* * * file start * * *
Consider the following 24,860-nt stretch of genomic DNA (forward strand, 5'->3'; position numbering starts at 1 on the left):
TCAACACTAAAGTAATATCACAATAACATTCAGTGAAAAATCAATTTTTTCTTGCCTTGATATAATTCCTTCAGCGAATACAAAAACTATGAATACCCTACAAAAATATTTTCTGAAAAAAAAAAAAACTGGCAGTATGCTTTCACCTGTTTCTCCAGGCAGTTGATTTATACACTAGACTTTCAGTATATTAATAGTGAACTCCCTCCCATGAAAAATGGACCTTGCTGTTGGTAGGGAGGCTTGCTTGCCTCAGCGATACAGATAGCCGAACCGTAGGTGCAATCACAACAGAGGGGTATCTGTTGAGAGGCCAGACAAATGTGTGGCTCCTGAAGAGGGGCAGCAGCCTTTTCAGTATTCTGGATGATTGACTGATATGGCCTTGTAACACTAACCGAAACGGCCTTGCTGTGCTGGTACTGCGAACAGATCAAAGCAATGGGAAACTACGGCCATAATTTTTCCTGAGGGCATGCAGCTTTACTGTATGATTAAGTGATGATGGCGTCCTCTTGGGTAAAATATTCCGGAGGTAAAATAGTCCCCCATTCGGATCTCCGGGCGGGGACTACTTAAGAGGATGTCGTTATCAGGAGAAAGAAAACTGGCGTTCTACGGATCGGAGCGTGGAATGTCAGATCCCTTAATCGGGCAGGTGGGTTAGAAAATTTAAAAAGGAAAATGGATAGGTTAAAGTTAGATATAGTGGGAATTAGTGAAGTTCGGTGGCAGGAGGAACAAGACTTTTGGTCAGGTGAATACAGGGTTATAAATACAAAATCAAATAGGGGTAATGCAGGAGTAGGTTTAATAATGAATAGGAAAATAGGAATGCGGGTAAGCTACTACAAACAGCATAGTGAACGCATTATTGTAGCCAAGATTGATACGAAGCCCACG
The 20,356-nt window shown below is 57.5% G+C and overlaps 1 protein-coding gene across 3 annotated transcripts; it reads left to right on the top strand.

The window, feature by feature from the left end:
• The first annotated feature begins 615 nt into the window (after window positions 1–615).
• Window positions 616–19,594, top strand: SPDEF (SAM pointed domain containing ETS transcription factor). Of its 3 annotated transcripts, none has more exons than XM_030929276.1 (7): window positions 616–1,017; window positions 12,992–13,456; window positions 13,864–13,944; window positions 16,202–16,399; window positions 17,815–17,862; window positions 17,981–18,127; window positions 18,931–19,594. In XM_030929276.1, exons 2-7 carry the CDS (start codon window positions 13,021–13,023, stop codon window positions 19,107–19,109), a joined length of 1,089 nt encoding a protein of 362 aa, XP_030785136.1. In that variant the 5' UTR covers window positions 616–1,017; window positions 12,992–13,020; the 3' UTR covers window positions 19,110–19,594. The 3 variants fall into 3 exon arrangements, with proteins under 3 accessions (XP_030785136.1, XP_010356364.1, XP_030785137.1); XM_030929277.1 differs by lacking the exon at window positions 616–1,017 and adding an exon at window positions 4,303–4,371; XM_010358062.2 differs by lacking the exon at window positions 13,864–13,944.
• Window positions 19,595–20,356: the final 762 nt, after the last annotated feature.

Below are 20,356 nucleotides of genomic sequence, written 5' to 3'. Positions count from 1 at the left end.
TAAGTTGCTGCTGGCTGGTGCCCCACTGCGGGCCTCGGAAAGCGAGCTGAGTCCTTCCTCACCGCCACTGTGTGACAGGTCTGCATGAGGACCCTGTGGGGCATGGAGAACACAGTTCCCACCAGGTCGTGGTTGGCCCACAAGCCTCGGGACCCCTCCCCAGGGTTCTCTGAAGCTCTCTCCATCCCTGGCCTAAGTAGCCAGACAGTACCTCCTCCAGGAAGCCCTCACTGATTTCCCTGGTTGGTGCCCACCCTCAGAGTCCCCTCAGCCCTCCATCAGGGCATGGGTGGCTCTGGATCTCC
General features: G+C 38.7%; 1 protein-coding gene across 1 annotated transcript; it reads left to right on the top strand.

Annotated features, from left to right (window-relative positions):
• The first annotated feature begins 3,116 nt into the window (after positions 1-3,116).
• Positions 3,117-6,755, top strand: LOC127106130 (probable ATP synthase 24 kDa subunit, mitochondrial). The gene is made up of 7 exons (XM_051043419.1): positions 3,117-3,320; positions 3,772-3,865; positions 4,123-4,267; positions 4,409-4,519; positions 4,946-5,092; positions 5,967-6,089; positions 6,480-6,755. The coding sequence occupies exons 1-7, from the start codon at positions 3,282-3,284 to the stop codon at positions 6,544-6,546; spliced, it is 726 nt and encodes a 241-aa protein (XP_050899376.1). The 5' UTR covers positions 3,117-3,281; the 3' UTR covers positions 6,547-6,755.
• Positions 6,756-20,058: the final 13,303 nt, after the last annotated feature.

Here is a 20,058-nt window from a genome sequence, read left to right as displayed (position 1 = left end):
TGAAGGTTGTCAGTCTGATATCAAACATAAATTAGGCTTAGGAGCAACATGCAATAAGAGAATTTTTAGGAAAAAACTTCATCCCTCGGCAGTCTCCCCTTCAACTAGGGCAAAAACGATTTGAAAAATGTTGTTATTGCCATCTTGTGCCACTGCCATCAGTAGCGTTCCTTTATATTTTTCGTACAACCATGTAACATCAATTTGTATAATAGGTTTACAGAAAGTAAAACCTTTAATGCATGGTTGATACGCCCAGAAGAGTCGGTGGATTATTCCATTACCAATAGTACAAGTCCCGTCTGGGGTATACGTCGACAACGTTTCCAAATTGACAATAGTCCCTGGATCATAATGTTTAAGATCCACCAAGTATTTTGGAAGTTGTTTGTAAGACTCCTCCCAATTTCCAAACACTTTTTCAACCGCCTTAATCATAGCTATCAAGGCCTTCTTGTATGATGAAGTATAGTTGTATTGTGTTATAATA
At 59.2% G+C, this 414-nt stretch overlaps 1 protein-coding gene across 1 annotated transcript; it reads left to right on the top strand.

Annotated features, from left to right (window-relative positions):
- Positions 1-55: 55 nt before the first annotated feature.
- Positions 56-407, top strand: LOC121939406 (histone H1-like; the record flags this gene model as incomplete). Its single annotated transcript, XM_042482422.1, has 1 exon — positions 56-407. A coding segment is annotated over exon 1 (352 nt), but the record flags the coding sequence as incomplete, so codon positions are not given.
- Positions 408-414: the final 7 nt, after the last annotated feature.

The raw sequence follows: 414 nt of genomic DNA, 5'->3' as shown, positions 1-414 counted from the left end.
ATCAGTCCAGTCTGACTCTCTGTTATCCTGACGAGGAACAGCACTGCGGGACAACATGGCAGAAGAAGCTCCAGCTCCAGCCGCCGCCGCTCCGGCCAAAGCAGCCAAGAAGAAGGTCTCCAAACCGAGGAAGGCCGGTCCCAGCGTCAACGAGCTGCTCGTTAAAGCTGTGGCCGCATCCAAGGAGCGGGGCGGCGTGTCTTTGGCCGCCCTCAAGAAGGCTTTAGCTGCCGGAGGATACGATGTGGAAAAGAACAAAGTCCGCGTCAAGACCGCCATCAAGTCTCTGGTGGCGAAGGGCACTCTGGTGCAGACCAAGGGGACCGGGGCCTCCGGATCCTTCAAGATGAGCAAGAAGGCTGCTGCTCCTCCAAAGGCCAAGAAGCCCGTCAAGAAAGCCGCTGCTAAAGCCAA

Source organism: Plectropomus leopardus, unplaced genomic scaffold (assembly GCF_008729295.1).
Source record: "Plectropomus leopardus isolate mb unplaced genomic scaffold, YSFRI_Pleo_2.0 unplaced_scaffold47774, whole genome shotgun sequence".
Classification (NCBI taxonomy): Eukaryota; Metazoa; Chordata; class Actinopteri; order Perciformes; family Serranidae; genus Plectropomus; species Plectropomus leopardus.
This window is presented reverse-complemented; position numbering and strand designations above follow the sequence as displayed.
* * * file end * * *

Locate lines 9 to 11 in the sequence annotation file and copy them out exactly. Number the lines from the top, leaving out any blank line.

TAAGTTGCTGCTGGCTGGTGCCCCACTGCGGGCCTCGGAAAGCGAGCTGAGTCCTTCCTCACCGCCACTGTGTGACAGGTCTGCATGAGGACCCTGTGGGGCATGGAGAACACAGTTCCCACCAGGTCGTGGTTGGCCCACAAGCCTCGGGACCCCTCCCCAGGGTTCTCTGAAGCTCTCTCCATCCCTGGCCTAAGTAGCCAGACAGTACCTCCTCCAGGAAGCCCTCACTGATTTCCCTGGTTGGTGCCCACCCTCAGAGTCCCCTCAGCCCTCCATCAGGGCATGGGTGGCTCTGGATCTCC
General features: G+C 38.7%; 1 protein-coding gene across 1 annotated transcript; it reads left to right on the top strand.

Annotated features, from left to right (window-relative positions):